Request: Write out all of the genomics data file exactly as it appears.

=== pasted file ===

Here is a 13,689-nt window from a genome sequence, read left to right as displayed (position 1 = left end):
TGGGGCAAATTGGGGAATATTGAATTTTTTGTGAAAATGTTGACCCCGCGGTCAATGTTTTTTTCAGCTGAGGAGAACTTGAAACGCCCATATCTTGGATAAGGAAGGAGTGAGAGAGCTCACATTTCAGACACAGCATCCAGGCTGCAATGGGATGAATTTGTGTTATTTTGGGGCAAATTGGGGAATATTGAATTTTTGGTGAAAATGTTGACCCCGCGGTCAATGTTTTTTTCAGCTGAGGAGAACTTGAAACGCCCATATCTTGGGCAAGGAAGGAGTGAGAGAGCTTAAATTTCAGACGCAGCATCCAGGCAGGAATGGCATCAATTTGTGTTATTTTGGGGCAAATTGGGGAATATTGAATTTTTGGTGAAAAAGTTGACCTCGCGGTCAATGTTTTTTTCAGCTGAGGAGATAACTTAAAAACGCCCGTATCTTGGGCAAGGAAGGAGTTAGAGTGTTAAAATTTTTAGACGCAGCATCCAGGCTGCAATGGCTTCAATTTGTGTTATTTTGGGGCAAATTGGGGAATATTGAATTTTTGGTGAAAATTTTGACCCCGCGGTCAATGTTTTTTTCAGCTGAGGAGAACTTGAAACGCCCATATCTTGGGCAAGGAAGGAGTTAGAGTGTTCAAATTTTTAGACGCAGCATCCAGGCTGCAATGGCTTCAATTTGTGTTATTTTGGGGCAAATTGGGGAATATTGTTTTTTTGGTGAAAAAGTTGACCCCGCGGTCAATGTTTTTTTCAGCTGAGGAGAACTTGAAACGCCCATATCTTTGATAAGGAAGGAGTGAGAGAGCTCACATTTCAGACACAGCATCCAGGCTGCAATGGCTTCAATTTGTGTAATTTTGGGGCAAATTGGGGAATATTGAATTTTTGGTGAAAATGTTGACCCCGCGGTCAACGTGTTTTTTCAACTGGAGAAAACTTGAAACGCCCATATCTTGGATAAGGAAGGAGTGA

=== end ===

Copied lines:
Here is a 13,689-nt window from a genome sequence, read left to right as displayed (position 1 = left end):
TGGGGCAAATTGGGGAATATTGAATTTTTTGTGAAAATGTTGACCCCGCGGTCAATGTTTTTTTCAGCTGAGGAGAACTTGAAACGCCCATATCTTGGATAAGGAAGGAGTGAGAGAGCTCACATTTCAGACACAGCATCCAGGCTGCAATGGGATGAATTTGTGTTATTTTGGGGCAAATTGGGGAATATTGAATTTTTGGTGAAAATGTTGACCCCGCGGTCAATGTTTTTTTCAGCTGAGGAGAACTTGAAACGCCCATATCTTGGGCAAGGAAGGAGTGAGAGAGCTTAAATTTCAGACGCAGCATCCAGGCAGGAATGGCATCAATTTGTGTTATTTTGGGGCAAATTGGGGAATATTGAATTTTTGGTGAAAAAGTTGACCTCGCGGTCAATGTTTTTTTCAGCTGAGGAGATAACTTAAAAACGCCCGTATCTTGGGCAAGGAAGGAGTTAGAGTGTTAAAATTTTTAGACGCAGCATCCAGGCTGCAATGGCTTCAATTTGTGTTATTTTGGGGCAAATTGGGGAATATTGAATTTTTGGTGAAAATTTTGACCCCGCGGTCAATGTTTTTTTCAGCTGAGGAGAACTTGAAACGCCCATATCTTGGGCAAGGAAGGAGTTAGAGTGTTCAAATTTTTAGACGCAGCATCCAGGCTGCAATGGCTTCAATTTGTGTTATTTTGGGGCAAATTGGGGAATATTGTTTTTTTGGTGAAAAAGTTGACCCCGCGGTCAATGTTTTTTTCAGCTGAGGAGAACTTGAAACGCCCATATCTTTGATAAGGAAGGAGTGAGAGAGCTCACATTTCAGACACAGCATCCAGGCTGCAATGGCTTCAATTTGTGTAATTTTGGGGCAAATTGGGGAATATTGAATTTTTGGTGAAAATGTTGACCCCGCGGTCAACGTGTTTTTTCAACTGGAGAAAACTTGAAACGCCCATATCTTGGATAAGGAAGGAGTGA